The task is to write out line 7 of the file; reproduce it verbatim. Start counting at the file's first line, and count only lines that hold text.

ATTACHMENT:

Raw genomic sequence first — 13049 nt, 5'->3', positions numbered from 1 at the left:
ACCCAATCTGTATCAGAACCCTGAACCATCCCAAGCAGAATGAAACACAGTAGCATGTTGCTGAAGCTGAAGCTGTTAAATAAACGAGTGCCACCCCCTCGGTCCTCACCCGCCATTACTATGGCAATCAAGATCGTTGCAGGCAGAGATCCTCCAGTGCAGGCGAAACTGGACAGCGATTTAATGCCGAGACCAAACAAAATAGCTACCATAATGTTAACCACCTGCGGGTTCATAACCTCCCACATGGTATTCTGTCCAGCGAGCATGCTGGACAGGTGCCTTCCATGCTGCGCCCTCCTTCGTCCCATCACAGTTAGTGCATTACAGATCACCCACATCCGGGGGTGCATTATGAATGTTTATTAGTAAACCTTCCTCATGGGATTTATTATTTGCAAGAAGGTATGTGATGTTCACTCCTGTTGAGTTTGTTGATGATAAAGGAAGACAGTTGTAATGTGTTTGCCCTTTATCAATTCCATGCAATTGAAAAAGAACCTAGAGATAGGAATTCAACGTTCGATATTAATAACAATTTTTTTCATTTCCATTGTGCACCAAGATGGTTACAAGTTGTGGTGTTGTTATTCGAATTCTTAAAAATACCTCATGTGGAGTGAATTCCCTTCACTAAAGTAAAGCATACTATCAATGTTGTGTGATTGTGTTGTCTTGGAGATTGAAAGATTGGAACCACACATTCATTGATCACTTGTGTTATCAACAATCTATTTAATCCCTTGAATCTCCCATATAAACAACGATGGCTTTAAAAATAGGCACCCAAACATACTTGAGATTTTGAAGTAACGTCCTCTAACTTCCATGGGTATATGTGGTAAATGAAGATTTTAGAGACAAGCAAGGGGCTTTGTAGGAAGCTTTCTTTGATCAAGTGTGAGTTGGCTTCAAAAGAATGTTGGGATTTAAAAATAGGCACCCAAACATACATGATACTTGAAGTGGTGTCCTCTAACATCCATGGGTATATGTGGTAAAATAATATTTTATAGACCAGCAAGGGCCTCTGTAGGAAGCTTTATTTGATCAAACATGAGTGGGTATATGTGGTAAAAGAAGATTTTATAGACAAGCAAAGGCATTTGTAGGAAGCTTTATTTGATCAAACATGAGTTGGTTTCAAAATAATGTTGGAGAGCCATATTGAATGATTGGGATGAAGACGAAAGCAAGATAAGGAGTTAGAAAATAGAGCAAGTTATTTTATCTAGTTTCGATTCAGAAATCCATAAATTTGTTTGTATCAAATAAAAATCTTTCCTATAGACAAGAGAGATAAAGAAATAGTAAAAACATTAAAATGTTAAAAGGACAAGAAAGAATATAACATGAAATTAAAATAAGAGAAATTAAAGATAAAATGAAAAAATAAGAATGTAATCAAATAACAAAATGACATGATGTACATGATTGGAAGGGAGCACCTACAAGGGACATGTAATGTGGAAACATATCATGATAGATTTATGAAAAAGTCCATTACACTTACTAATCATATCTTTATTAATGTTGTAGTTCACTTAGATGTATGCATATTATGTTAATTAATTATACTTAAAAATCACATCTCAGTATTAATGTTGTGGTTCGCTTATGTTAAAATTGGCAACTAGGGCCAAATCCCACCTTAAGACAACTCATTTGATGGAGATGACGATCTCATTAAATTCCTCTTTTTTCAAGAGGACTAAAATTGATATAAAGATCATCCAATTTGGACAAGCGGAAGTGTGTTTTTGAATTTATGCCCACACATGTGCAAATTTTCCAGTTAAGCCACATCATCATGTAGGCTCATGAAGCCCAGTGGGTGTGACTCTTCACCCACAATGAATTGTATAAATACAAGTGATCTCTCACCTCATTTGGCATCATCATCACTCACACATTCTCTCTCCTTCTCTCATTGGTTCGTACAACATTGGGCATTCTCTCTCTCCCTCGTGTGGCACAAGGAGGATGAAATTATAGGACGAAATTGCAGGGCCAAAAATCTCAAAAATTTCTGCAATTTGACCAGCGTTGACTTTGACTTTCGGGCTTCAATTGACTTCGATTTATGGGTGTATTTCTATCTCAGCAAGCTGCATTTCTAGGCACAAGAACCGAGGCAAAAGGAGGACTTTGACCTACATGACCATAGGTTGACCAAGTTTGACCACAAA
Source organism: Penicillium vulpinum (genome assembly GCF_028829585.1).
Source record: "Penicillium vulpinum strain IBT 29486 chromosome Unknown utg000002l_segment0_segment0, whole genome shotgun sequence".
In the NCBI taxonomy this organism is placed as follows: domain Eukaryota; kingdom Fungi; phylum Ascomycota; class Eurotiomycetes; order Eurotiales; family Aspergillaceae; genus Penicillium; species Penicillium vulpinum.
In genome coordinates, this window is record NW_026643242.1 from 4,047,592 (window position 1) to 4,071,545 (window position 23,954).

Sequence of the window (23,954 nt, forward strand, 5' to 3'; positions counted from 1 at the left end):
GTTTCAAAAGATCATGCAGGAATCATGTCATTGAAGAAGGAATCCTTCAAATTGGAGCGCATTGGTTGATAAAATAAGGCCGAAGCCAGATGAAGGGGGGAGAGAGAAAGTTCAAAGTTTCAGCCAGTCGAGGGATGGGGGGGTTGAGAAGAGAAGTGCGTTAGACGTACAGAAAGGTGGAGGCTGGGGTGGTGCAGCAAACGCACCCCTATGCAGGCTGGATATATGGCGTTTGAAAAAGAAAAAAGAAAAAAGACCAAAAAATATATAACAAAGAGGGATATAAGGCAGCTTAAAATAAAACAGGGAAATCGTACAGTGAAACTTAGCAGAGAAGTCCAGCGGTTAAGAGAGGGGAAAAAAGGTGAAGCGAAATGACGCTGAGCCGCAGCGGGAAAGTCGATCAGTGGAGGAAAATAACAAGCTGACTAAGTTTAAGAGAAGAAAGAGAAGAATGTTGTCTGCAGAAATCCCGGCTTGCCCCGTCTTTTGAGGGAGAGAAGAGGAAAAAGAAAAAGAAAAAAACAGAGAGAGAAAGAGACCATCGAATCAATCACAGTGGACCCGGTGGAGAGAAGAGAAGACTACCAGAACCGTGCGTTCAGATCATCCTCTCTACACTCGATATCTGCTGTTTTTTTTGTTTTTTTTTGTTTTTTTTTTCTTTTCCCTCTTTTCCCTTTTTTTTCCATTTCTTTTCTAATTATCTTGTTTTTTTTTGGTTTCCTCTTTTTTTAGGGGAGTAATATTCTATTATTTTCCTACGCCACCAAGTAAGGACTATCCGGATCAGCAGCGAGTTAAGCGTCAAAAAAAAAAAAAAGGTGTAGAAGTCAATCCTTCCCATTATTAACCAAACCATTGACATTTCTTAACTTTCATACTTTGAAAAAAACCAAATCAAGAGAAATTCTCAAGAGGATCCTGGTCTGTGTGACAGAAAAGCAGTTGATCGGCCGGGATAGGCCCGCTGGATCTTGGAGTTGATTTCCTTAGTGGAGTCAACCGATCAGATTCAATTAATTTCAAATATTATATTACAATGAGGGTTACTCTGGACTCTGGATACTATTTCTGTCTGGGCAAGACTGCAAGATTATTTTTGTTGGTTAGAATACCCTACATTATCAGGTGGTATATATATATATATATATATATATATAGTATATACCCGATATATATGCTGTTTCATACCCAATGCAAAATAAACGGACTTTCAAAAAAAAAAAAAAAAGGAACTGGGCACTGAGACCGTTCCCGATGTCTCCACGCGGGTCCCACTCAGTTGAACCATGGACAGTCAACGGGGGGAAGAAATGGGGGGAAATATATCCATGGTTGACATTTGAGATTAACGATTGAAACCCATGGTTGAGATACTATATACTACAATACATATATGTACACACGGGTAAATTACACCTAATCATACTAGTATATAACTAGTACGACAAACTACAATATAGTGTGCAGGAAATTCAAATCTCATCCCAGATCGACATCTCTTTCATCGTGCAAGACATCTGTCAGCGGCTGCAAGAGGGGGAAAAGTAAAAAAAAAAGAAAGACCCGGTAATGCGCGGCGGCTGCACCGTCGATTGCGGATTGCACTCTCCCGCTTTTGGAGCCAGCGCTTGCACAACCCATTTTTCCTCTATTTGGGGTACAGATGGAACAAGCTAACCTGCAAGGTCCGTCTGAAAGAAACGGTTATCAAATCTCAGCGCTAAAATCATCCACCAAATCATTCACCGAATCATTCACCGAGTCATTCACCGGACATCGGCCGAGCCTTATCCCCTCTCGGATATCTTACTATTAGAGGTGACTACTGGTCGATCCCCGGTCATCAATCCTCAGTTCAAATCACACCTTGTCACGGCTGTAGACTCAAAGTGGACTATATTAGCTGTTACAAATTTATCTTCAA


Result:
Sequence of the window (23,954 nt, forward strand, 5' to 3'; positions counted from 1 at the left end):